Senate Panel Approves Website Shut-down Bill
The U.S. Senate Judiciary Committee has approved a controversial bill that would allow the government to seek court orders to shut down websites offering materials believed to infringe copyright.
The committee's 19-0 vote Thursday to send the Combating Online Infringement and Counterfeits Act to the full Senate earned it praise from the Motion Picture Association of America (MPAA) and the U.S. Chamber of Commerce.
The bill would allow the Department of Justice to seek court orders requiring U.S. domain-name registrars to shut down domestic websites suspected of hosting infringing materials. The bill would also allow the DOJ, through a court order, to order U.S. Internet service providers to redirect customer traffic away from infringing websites not based in the U.S.
"Rogue websites are essentially digital stores selling illegal and sometimes dangerous products," Senator Patrick Leahy, the main sponsor of the bill, said in a statement. "If they existed in the physical world, the store would be shuttered immediately and the proprietors would be arrested. We cannot excuse the behavior because it happens online and the owners operate overseas. The Internet needs to be free -- not lawless."
Critics of the legislation have said it would censor free speech online and damage the Internet.
"We are disappointed that the Senate Judiciary Committee this morning chose to disregard the concerns of public-interest groups, Internet engineers, Internet companies, human-rights groups and law professors in approving a bill that could do great harm to the public and to the Internet," Gigi Sohn, president of digital rights group Public Knowledge, said in a statement. "We look forward to working with the committee next year to craft a more narrowly tailored bill that deals with the question of rogue websites."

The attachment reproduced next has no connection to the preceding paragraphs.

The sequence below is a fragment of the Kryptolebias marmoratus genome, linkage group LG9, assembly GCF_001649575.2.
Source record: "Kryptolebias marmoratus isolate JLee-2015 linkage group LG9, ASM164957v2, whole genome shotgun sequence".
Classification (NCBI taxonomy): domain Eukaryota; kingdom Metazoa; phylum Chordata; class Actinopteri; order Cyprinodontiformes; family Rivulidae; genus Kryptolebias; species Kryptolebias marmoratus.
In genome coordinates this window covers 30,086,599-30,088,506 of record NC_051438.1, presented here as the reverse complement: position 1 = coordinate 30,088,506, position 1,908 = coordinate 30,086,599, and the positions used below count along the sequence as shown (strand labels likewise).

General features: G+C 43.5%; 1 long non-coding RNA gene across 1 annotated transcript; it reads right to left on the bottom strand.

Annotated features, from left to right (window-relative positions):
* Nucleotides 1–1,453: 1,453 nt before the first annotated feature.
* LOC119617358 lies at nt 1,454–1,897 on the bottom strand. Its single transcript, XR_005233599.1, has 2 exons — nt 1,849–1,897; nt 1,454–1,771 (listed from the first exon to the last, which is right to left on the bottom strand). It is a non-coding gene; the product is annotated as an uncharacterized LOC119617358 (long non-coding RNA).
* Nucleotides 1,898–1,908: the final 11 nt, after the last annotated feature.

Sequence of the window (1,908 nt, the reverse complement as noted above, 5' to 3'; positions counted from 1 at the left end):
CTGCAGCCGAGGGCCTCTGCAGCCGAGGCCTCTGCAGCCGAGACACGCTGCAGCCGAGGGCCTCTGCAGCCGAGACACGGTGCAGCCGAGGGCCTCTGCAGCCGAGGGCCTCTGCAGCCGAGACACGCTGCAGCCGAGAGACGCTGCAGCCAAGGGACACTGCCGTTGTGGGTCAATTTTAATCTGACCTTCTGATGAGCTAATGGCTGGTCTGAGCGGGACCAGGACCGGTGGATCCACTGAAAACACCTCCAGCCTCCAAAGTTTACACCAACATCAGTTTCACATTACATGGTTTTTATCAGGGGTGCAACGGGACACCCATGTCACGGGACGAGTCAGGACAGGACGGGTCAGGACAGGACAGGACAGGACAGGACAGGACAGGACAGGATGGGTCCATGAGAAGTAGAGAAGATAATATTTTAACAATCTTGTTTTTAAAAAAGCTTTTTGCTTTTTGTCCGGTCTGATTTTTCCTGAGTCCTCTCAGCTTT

The bill, with 17 Senate co-sponsors, is unlikely to pass through the House of Representatives this year, with only a few working days left in the congressional session. After the newly elected Congress meets in January, Leahy, a Vermont Democrat and Judiciary Committee chairman, would have to reintroduce it in the Senate.
The bill would allow the DOJ to seek court orders targeting websites that are "primarily designed" for or have "no demonstrable, commercially significant purpose" other than copyright infringement.
Critics, including the Center for Democracy and Technology, have said the bill would block free speech and could lead to a fragmentation of the Internet, as other countries attempt to enforce their censorship and other laws on foreign websites.
But several other groups, including the Directors Guild of America and the Screen Actors Guild, praised the committee's action. The bill would target the "worst of the worst" copyright infringing websites, said Bob Pisano, president and interim CEO at the MPAA.
"These rogue sites exist for one purpose only: to make a profit using the Internet to distribute the stolen and counterfeited goods and ideas of others," Pisano said in a statement. "The economic impact of these activities -- millions of lost jobs and dollars -- is profound."
Grant Gross covers technology and telecom policy in the U.S. government for The IDG News Service. Follow Grant on Twitter at GrantGross. Grant's e-mail address is firstname.lastname@example.org.